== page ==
If you want to make sense of a lot of what it happening in US national politics, I’ve found Chris Hayes’ show Up! to be a consistent source of diverse and thought-provoking analysis. As an avowed and unashamed ‘man of the left’, he manages to break issues out of the left/right divide and instead field panels with a wide variety of backgrounds and experiences, from a Wal-mart striker to the CEO of Bain Capital. I consider him to be an indispensable voice in political discourse, and his show is a regular watch for me (and when you consider how little time I have to watch TV these days, that’s saying a lot).
One of the things that I like most about his show is that, whether consciously or not, consistently puts people of colour at the table to discuss things that aren’t “the black perspective on” whatever issue is being discussed. It’s a refreshing change from how I am accustomed to seeing black folks being involved in discussions – as though their (our) race was the only relevant topic about which we could speak intelligently. In the face of this unfortunate trend, Chris (and, seemingly, the other producers at MSNBC) books his panels in such a way as to occasionally make white people a minority presence around the table, even when not discussing a race-specific issue.
It is with this in the background that I take issue with a recent segment in which he showered unreserved praise upon Tony Kushner, writer of the screenplay for the movie Lincoln. Chris was glowing in his praise for the script and the movie itself, and Mr. Kushner obviously did not object. The reason why this love-in was so disappointing is because I read a number of the critiques of the film from writers and historians of colour, and they consistently complained that the movie, in keeping with a long-standing Hollywood tradition, almost completely wrote out black people from the story. And so it was with more than a little joy that I saw Chris tweet a link to this article earlier today:
In short, if you widen your field of view, you will discover that W.E.B. Du Bois argued a century ago—and as the historical scholarship has increasingly come to agree—that slavery was already all but dead by the time Lincoln got around to declaring himself an abolitionist, far less because the North gave slaves their legal freedom than because they had already effectively taken it, because it had become the new status quo that would have required force to dislodge. At the end of the Civil War, with the South defeated, the choice for the north was not to end slavery or leave it; the choice was to ratify the fact that it was already dead or to re-impose it by military force.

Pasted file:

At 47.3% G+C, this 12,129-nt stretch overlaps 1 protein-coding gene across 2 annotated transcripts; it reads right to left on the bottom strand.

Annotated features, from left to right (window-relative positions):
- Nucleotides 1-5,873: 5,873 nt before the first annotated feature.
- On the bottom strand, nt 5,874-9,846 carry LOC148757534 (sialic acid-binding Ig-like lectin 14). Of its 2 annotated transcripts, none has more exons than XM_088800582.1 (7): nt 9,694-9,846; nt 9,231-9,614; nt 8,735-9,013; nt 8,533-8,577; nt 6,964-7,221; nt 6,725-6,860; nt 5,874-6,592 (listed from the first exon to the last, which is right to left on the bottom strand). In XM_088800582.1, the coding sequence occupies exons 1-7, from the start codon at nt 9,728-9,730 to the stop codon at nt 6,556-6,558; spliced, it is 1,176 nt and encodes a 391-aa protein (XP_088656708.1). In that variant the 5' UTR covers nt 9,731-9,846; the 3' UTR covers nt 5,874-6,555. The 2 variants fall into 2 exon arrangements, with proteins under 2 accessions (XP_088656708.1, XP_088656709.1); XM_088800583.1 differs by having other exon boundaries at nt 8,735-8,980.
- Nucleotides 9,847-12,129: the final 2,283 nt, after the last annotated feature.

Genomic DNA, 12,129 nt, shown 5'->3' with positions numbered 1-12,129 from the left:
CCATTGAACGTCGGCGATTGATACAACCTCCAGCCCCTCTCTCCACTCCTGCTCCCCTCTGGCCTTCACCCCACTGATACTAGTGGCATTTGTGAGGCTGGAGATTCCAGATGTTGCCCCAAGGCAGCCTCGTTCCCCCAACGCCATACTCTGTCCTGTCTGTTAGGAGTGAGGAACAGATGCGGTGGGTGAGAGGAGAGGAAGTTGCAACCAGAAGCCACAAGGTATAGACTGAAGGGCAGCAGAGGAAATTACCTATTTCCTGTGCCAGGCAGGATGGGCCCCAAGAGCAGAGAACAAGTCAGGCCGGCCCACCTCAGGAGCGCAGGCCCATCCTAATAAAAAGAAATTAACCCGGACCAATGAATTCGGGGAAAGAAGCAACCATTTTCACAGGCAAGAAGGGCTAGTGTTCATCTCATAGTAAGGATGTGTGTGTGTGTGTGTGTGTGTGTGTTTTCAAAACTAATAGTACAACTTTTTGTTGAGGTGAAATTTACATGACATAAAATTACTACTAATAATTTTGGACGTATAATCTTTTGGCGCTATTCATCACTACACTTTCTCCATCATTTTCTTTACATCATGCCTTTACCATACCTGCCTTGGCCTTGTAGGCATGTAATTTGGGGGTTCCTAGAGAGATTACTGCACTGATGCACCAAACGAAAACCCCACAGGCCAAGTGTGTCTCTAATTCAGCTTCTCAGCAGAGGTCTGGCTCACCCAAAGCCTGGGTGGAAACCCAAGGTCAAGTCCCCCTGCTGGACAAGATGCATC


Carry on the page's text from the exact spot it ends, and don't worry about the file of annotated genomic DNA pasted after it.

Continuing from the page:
In short, the idea that the white north “gave” freedom to the slaves draws from and reinforces an attractively simple and flattering myth, one which formed around the old historiography of the period like a noose cutting off oxygen to the brain: the myth that black slaves were rendered passive by their condition, and that—absent an outside force interrupting their state of un-freedom—they would simply have continued, as slaves, indefinitely. It’s only in this narrative that freedom can be a thing which is given to them: because they are essentially passive and inert, they require someone else—say, a great emancipator—to step in and raise them up.
I will not presume or pretend to lecture you on the historical errors in this movie, because a) I don’t know very much about American history (indeed, I’d just be pulling stuff out of the article), and b) I haven’t seen the movie. Instead I will simply strongly suggest that you take the time to read the linked article, because it is not only well-written, but meticulously cited. The part that stands out most strongly to me is this one: